All Around The World: New Trolls


They’ve been making sweet music for six decades but these Italians have never given up their progressive roots.

Incorporating jazz rock and symphonic sounds, New Trolls were among the pioneers of the nascent Italian prog scene in the ’60s. And yet, despite a pedigree that goes back nearly half a century, the band will play their first ever UK show headlining this year’s Summer’s End Festival on September 27.

“The main reason we’ve not played in England before was that we were totally absorbed by Italy,” admits founder and mainman Vittorio De Scalzi. “We concentrated on our home country, where we were playing 180 gigs a year at our height, but I’m really excited we’re finally coming over. I think fans will love our high energy and progressive performance.”

Despite many line-up and stylistic changes, New Trolls are defiantly prog. Just don’t mention a dalliance with pop that scored some Italian chart hits in the late ’70s and lasted until the early ’90s. “It allowed us to survive when prog music was unprofitable,” says De Scalzi frankly. “But our sudden evolution into a pop band was forced on us and we’d rather forget about that era. However, it allowed us to keep a high profile.”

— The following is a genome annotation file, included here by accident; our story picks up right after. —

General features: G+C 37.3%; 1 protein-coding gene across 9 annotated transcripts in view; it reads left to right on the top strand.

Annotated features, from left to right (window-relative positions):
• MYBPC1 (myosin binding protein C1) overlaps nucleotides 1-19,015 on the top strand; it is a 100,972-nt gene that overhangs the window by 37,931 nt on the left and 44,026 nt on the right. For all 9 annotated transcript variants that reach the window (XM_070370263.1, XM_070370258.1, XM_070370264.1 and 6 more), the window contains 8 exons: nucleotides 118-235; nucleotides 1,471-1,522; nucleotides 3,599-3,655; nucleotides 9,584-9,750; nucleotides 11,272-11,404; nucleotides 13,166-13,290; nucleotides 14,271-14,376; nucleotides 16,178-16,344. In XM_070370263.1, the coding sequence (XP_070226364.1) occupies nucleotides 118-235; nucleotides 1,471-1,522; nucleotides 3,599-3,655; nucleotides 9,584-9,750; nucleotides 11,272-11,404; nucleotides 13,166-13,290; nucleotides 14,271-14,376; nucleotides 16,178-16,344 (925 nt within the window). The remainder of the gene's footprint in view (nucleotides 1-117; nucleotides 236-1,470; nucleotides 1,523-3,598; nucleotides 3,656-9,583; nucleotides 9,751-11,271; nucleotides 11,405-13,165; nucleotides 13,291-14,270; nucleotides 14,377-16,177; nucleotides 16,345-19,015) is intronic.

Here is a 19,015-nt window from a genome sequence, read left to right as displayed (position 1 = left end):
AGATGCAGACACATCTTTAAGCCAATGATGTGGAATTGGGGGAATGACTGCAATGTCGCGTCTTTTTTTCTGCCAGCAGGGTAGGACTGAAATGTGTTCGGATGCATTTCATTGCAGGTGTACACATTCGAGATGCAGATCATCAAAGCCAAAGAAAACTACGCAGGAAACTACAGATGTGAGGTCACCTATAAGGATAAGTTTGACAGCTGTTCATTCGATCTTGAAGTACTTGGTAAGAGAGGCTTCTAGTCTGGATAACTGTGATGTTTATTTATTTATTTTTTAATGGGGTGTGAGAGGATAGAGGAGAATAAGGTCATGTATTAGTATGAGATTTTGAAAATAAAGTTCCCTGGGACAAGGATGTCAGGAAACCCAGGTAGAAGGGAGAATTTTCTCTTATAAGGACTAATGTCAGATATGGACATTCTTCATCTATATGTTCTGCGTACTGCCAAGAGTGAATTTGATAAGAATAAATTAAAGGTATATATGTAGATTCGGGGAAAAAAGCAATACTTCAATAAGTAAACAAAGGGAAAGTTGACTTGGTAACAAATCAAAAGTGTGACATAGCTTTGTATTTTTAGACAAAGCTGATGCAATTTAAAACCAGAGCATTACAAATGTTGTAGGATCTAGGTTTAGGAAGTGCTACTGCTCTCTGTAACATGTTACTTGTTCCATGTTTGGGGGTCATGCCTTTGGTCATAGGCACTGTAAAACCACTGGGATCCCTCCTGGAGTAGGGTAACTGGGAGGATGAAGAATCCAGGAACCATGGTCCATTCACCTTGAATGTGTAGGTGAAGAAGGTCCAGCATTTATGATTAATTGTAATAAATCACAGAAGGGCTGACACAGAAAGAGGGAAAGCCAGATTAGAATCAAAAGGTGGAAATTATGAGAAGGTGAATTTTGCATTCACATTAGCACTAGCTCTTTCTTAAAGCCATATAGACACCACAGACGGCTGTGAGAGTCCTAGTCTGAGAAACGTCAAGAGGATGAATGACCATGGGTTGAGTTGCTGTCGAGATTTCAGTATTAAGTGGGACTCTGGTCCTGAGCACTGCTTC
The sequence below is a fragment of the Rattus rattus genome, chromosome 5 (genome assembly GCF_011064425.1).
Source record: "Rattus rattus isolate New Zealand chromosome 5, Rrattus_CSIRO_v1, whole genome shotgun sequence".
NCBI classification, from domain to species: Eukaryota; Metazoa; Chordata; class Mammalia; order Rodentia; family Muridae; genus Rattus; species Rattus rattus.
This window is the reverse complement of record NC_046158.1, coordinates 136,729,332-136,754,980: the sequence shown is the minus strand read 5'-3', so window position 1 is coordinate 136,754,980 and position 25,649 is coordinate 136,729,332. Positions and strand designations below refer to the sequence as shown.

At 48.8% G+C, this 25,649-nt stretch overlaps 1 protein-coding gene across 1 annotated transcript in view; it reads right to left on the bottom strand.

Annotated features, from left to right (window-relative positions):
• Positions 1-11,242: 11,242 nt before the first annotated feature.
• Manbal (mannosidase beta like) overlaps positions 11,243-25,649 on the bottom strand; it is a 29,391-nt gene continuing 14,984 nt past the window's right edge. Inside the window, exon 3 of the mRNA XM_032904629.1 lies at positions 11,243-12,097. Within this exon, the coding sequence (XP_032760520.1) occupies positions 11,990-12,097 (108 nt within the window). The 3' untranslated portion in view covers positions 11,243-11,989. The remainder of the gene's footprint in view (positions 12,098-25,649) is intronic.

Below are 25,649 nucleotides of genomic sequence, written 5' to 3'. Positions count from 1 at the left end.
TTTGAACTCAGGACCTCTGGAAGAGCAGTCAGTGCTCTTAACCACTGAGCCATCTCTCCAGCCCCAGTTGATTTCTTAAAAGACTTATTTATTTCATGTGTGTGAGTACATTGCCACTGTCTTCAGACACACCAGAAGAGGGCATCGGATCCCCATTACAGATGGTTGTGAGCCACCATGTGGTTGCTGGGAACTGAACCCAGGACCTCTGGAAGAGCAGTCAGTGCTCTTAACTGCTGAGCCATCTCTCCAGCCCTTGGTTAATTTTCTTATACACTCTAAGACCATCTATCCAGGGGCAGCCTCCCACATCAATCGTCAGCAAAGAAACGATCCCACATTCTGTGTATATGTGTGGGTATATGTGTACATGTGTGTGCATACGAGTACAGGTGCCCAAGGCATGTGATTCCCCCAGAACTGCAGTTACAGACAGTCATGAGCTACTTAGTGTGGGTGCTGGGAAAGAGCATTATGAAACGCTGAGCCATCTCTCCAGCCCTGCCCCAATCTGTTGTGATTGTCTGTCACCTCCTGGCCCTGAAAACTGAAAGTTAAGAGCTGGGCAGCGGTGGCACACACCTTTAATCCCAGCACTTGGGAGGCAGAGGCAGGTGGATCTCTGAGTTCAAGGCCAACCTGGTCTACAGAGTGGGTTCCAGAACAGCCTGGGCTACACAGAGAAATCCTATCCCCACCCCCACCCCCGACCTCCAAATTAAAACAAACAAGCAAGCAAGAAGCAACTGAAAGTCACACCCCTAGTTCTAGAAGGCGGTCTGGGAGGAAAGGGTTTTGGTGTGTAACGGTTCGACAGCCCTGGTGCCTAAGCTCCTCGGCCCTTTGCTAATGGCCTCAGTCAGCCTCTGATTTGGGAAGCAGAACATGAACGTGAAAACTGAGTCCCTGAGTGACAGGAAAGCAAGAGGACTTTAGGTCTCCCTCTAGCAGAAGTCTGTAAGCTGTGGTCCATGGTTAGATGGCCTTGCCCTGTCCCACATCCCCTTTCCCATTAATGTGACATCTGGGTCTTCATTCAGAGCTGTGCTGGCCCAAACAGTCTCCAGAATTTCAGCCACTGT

There’s no doubt the band’s real passion is the progressive music that earned them their reputation. “Like most beat generation bands, we started with The Beatles in the late ’60s,” De Scalzi explains, “and we had a remarkable experience opening for the Rolling Stones in Italy in 1967. We took a lot of influence from Vanilla Fudge and Jethro Tull, but invested our time into creating our own style and distinctive sound.”

New Trolls’ creativity really came into its own in 1971, with the release of their second album, Concerto Grosso Per I, which doubled up as the soundtrack for giallo movie La Vittima Designata. It was here that New Trolls forged a symphonic rock template that inspired so many others: “This album allows us to play around the world and has helped keep me on the right track.”

De Scalzi is delighted that New Trolls have lasted so long: “What makes us particularly proud is that we’re accepted as unique because we’ve brought authentic Italian baroque music to a wider audience.”

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